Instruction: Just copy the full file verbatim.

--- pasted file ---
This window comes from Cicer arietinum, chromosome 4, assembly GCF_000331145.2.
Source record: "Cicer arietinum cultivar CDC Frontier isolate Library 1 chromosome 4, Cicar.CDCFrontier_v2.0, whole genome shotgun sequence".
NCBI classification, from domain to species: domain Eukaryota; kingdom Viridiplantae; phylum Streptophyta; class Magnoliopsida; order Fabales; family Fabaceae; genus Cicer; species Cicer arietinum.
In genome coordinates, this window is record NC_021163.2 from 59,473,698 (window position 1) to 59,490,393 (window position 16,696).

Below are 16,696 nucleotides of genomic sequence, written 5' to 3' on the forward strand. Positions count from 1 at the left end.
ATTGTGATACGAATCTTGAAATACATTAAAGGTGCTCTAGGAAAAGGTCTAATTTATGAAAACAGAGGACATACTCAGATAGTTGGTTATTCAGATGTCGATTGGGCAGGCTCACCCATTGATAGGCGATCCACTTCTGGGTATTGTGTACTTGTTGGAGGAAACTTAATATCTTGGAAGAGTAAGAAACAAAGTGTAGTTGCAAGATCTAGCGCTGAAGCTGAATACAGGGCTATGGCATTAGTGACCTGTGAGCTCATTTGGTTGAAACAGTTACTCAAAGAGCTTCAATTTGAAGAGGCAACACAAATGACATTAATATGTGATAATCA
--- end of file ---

This window comes from Cicer arietinum, chromosome 4, assembly GCF_000331145.2.
Source record: "Cicer arietinum cultivar CDC Frontier isolate Library 1 chromosome 4, Cicar.CDCFrontier_v2.0, whole genome shotgun sequence".
NCBI classification, from domain to species: domain Eukaryota; kingdom Viridiplantae; phylum Streptophyta; class Magnoliopsida; order Fabales; family Fabaceae; genus Cicer; species Cicer arietinum.
In genome coordinates, this window is record NC_021163.2 from 59,473,698 (window position 1) to 59,490,393 (window position 16,696).

Below are 16,696 nucleotides of genomic sequence, written 5' to 3' on the forward strand. Positions count from 1 at the left end.
ATTGTGATACGAATCTTGAAATACATTAAAGGTGCTCTAGGAAAAGGTCTAATTTATGAAAACAGAGGACATACTCAGATAGTTGGTTATTCAGATGTCGATTGGGCAGGCTCACCCATTGATAGGCGATCCACTTCTGGGTATTGTGTACTTGTTGGAGGAAACTTAATATCTTGGAAGAGTAAGAAACAAAGTGTAGTTGCAAGATCTAGCGCTGAAGCTGAATACAGGGCTATGGCATTAGTGACCTGTGAGCTCATTTGGTTGAAACAGTTACTCAAAGAGCTTCAATTTGAAGAGGCAACACAAATGACATTAATATGTGATAATCA